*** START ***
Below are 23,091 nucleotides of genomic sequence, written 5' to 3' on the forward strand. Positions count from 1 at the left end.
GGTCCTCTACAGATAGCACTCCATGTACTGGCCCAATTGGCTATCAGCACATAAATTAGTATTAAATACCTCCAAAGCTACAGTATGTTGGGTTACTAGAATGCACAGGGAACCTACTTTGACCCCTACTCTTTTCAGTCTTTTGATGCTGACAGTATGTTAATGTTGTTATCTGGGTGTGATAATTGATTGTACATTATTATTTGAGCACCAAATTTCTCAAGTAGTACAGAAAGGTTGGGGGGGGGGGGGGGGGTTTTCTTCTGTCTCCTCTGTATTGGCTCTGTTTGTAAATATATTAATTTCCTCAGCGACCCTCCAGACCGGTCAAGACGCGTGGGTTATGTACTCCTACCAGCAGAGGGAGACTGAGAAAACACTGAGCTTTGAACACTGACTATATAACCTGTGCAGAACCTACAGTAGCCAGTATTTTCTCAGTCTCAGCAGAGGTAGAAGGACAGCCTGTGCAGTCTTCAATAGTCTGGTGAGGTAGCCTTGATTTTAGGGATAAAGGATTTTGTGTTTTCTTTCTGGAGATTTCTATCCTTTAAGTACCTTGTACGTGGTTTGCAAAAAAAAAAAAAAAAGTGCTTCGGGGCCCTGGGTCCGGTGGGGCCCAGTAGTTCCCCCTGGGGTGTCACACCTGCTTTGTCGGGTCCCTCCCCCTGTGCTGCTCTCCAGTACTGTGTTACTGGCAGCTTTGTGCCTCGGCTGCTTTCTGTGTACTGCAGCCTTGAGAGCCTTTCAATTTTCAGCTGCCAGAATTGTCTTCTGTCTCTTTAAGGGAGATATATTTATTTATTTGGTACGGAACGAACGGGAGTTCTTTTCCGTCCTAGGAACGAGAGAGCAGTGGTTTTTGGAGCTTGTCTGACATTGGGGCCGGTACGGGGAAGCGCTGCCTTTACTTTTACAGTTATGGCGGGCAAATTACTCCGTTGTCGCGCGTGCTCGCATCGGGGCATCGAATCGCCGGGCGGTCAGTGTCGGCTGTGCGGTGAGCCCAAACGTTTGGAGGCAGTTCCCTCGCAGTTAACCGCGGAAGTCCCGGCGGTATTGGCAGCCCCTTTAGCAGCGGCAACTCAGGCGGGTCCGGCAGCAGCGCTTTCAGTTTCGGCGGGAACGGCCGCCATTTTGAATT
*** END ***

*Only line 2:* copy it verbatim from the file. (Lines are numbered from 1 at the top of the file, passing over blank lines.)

GGTCCTCTACAGATAGCACTCCATGTACTGGCCCAATTGGCTATCAGCACATAAATTAGTATTAAATACCTCCAAAGCTACAGTATGTTGGGTTACTAGAATGCACAGGGAACCTACTTTGACCCCTACTCTTTTCAGTCTTTTGATGCTGACAGTATGTTAATGTTGTTATCTGGGTGTGATAATTGATTGTACATTATTATTTGAGCACCAAATTTCTCAAGTAGTACAGAAAGGTTGGGGGGGGGGGGGGGGGTTTTCTTCTGTCTCCTCTGTATTGGCTCTGTTTGTAAATATATTAATTTCCTCAGCGACCCTCCAGACCGGTCAAGACGCGTGGGTTATGTACTCCTACCAGCAGAGGGAGACTGAGAAAACACTGAGCTTTGAACACTGACTATATAACCTGTGCAGAACCTACAGTAGCCAGTATTTTCTCAGTCTCAGCAGAGGTAGAAGGACAGCCTGTGCAGTCTTCAATAGTCTGGTGAGGTAGCCTTGATTTTAGGGATAAAGGATTTTGTGTTTTCTTTCTGGAGATTTCTATCCTTTAAGTACCTTGTACGTGGTTTGCAAAAAAAAAAAAAAAAGTGCTTCGGGGCCCTGGGTCCGGTGGGGCCCAGTAGTTCCCCCTGGGGTGTCACACCTGCTTTGTCGGGTCCCTCCCCCTGTGCTGCTCTCCAGTACTGTGTTACTGGCAGCTTTGTGCCTCGGCTGCTTTCTGTGTACTGCAGCCTTGAGAGCCTTTCAATTTTCAGCTGCCAGAATTGTCTTCTGTCTCTTTAAGGGAGATATATTTATTTATTTGGTACGGAACGAACGGGAGTTCTTTTCCGTCCTAGGAACGAGAGAGCAGTGGTTTTTGGAGCTTGTCTGACATTGGGGCCGGTACGGGGAAGCGCTGCCTTTACTTTTACAGTTATGGCGGGCAAATTACTCCGTTGTCGCGCGTGCTCGCATCGGGGCATCGAATCGCCGGGCGGTCAGTGTCGGCTGTGCGGTGAGCCCAAACGTTTGGAGGCAGTTCCCTCGCAGTTAACCGCGGAAGTCCCGGCGGTATTGGCAGCCCCTTTAGCAGCGGCAACTCAGGCGGGTCCGGCAGCAGCGCTTTCAGTTTCGGCGGGAACGGCCGCCATTTTGAATT